Chancellor Philip Hammond is delivering his Budget in the House of Commons, promising investment to make Britain "fit for the future".
Announcements aimed at getting more houses built and some extra cash for the NHS are expected.
Mr Hammond, who has faced calls from some MPs to ease the government's austerity programme, will also update MPs on the state of the nation's finances.
Jeremy Corbyn will respond for Labour.
One area where there have been calls for an increase in spending is on public sector pay. BBC political editor Laura Kuenssberg said that while the chancellor would not announce extra cash for nurses' pay, he would promise the government would fund a rise if it is recommended by the independent pay body.
Before Mr Hammond got to his feet, Theresa May and Mr Corbyn clashed during Prime Minister's Questions.
Mr Corbyn called for more action against tax evasion, warning of Britain becoming a "tax haven". The PM said £160bn in tax had been collected because of the government's actions.
What did we already know would be in the Budget?
The chancellor is expected to announce more money for teacher training in England and extra cash to boost the numbers of students taking maths after the age of 16. And in a nod to younger voters, discounted rail cards will be extended.
An extra £2.3bn for research and development and £1.7bn for transport links are designed to address the UK's lagging productivity.
Extra money is also expected to be found for new charge points for electric cars and for the next generation of 5G mobile networks.
Expect the theme of innovation to ring through the speech, with Mr Hammond hailing the UK as being "at the forefront of a technological revolution".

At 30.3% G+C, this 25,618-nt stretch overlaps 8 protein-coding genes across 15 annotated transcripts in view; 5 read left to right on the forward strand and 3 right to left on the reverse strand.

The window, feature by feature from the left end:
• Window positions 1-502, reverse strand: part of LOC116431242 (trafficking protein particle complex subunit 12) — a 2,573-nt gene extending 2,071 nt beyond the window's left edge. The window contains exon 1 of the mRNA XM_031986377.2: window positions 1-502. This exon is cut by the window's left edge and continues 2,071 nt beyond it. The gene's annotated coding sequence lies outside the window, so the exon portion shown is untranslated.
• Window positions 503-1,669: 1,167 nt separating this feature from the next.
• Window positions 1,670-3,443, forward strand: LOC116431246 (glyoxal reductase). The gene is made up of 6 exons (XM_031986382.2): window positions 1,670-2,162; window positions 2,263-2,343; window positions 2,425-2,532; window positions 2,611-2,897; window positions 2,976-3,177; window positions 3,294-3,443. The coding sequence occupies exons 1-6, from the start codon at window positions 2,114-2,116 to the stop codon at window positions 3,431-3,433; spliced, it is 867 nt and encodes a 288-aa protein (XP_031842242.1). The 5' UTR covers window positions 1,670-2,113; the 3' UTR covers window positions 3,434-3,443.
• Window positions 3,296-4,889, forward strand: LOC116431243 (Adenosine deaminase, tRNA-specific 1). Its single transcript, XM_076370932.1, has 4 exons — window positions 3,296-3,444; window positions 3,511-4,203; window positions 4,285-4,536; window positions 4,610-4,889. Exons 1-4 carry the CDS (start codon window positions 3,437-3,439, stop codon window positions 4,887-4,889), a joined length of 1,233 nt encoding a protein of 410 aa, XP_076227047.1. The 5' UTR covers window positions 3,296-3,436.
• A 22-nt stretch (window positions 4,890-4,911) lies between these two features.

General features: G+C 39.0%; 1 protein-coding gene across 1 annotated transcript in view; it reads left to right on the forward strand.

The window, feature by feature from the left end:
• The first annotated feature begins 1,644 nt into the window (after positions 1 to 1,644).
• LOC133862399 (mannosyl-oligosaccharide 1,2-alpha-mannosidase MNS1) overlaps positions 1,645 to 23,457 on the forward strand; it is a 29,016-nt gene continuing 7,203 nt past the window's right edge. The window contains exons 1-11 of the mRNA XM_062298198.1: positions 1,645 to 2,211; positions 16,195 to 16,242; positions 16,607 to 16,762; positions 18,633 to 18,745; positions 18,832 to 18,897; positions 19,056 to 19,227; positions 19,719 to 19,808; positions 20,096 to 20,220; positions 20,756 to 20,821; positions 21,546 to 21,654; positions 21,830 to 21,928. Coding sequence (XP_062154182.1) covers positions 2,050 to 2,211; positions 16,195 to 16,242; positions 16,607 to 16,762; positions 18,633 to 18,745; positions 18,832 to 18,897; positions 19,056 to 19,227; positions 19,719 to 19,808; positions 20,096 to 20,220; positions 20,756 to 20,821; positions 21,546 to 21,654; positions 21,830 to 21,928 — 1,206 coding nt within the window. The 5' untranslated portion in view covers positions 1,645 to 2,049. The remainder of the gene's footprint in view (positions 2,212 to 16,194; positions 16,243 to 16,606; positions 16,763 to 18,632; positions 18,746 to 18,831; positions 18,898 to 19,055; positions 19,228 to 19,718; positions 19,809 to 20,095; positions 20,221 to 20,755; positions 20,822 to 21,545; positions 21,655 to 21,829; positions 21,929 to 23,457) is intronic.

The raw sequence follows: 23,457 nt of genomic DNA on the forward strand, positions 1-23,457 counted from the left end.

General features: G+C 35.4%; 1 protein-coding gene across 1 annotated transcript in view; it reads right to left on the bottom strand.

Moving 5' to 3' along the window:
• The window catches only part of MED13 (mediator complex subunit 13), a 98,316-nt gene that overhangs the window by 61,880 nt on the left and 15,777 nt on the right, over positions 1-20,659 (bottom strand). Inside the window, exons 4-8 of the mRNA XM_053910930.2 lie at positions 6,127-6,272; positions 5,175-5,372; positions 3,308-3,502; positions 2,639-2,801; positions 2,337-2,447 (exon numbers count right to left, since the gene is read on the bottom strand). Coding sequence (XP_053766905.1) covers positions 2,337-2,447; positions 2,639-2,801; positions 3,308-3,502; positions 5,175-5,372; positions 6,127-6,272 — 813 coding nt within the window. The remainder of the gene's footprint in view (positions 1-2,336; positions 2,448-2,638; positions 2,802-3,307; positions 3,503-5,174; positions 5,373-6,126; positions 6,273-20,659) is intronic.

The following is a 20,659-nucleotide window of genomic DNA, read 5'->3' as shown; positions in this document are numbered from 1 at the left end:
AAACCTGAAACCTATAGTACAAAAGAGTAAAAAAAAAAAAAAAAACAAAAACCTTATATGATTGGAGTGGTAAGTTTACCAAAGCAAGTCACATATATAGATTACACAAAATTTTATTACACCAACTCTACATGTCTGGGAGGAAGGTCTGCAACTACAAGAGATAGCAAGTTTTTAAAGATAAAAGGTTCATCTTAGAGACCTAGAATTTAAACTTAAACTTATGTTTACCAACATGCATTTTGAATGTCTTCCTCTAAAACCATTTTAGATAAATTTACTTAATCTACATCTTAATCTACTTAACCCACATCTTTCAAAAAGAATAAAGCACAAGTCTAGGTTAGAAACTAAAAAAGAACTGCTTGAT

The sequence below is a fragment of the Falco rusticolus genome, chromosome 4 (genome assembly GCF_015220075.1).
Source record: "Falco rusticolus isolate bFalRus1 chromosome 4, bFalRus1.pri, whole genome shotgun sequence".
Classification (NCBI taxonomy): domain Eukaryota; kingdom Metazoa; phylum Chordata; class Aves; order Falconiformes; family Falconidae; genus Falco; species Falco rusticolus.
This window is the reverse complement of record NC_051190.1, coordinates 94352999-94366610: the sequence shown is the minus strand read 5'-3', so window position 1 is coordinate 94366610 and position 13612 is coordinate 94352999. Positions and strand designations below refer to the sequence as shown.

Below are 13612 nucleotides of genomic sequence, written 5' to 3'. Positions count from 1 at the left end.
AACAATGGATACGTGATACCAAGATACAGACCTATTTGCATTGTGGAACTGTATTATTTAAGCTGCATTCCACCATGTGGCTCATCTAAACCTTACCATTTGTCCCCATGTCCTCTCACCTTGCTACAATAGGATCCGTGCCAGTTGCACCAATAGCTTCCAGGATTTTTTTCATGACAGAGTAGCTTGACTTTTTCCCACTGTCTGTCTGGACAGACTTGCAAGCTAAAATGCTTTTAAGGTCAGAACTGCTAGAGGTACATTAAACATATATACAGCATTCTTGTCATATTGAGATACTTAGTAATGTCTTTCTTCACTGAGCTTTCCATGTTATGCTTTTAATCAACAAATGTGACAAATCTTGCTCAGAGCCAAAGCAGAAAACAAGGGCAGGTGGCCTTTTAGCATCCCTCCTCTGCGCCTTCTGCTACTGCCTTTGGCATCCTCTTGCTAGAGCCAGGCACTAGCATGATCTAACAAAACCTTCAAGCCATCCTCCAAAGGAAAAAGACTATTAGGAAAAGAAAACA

Isn't the Budget normally in Spring?
Yes, that's the way it's been for the last twenty years. The last one was in March and normally there wouldn't be another one until Spring 2018.
But Mr Hammond thinks late autumn is a more suitable time for tax and spending changes to be announced and scrutinised before the start of the tax year in April. So from now on, Budgets will take place in November.
But aside from the timing, the choreography of Budget day remains the same.
While tradition dictates he can take a swig of his chosen tipple during his speech, Mr Hammond is expected to eschew anything too strong and confine himself to water during what is normally an hour-long statement.
Follow it on the BBC
- BBC Two and the BBC News Channel: Andrew Neil presents a Daily Politics Budget special from Westminster from 11:30 GMT with live coverage of Philip Hammond's statement and reaction from politicians and BBC experts. Jo Coburn will be reporting live from Peterborough.
- BBC Radio 5 live: From 12:30 GMT, Sarah Brett and Nihal Arthanayake will present a Budget special from Westminster and Manchester
- Online: Live updates and the latest analysis throughout the day
What's happened since the last Budget?
Quite a lot. In the last nine months, the UK has triggered Brexit and begun negotiations on the terms of its departure from the EU.
Economic conditions have changed too, although there is fierce debate about how much of this is attributable to uncertainty and negativity over Brexit.
Inflation has risen to 3%, its highest level in five years, while growth has faltered a little.
However, borrowing levels are at a 10-year low, giving Mr Hammond more flexibility, while employment remains at record levels.
The political backdrop has also changed enormously.
The loss of their majority in June's election sparked fresh Brexit infighting within the Conservatives.
The government has the backing of the DUP, but Mr Hammond – who is distrusted by many on the right of the party – does not have unlimited political capital in the bank.
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